Defining a Political Dynasty

Political dynasties are prohibited. No less than the Constitution (Article 2, Section 26) provides that: “The State shall guarantee equal access to public service and prohibit political dynasty as may be defined by law.” This provision, while explicitly prohibiting political dynasties, also requires an enabling law.

The most recent attempt to pass a law to prohibiting political dynasties is Senate Bill No. 2649, introduced by Senator Miriam Defensor Santiago during the First Regular Season of the 15th Congress. SB 2649 proposes a law to be known as the “Anti-Political Dynasty Act.”

One of the problems in crafting an anti-political dynasty law, aside from the demonstrated resistance of politicians to pass one, is the definition of “political dynasty.” SB 2649 provides that political dynasty “shall exist when a person who is the spouse of an incumbent elective official or relative within the second civil degree of consanguinity or affinity of an incumbent elective official holds or runs for an elective office simultaneously with the incumbent elective official within the same province or occupies the same office immediately after the term of office of the incumbent official. It shall also be deemed to exist where two (2) or more persons who are spouses or are related within the second civil degree of consanguinity or affinity run simultaneously for elective public office within the same province, even if neither is so related to an incumbent elective official.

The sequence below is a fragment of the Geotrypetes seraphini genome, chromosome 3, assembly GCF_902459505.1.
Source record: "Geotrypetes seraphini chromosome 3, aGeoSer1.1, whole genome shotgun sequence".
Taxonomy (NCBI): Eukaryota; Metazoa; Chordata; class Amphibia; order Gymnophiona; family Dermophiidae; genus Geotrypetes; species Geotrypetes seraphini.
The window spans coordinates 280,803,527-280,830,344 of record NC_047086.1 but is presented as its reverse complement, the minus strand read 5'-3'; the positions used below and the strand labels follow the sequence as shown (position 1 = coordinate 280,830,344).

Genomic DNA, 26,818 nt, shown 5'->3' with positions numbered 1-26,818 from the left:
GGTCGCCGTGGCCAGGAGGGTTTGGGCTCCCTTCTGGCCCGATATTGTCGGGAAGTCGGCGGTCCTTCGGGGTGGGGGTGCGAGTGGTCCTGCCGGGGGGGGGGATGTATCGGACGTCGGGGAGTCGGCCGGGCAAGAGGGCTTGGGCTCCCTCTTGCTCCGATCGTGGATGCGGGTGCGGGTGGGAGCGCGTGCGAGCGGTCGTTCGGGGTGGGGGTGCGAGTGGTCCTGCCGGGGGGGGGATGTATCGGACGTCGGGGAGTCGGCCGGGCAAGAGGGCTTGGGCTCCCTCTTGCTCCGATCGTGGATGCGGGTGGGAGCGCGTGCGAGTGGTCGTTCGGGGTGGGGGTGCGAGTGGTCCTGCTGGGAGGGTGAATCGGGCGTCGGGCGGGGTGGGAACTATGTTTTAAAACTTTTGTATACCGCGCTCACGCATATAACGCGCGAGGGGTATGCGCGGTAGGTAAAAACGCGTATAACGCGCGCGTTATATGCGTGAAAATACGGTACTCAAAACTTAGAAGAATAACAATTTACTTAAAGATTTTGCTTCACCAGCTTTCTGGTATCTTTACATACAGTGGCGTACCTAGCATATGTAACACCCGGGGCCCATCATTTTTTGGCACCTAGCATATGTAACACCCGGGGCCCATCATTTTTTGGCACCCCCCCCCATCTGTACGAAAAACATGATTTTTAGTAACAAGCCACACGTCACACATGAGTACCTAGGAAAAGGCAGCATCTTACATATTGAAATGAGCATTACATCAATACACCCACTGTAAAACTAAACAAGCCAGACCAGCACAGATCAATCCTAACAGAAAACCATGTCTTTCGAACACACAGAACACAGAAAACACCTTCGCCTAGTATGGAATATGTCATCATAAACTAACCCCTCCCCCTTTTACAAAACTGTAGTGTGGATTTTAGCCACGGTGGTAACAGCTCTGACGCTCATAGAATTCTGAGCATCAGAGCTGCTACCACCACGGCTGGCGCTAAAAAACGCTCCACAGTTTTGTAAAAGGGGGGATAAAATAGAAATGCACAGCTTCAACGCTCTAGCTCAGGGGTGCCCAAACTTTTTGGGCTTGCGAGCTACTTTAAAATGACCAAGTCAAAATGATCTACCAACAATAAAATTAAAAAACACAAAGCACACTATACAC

The characterization of political dynasty includes terms/concepts that require further definition. A “spouse” refers to the legal and common-law wife or husband of the incumbent elective official. The term “second civil degree of consanguinity or affinity” refers to the relatives of a person who may be the latter’s brother or sister, whether of full or half-blood, direct ascendant or direct descendant, whether legitimate, illegitimate or adopted, including their spouses. The term “running for an elective office” is deemed to commence upon the filing of the certificate of candidacy by a candidate with the COMELEC. “Holding an elective office” is deemed to commence from the moment the public official takes his oath of office.”

Good enough definitions? Or coming up with a definition is futile because we won’t be having an anti-political dynasty law in our lifetime? Or do we need an anti-political dynasty law in the first place?

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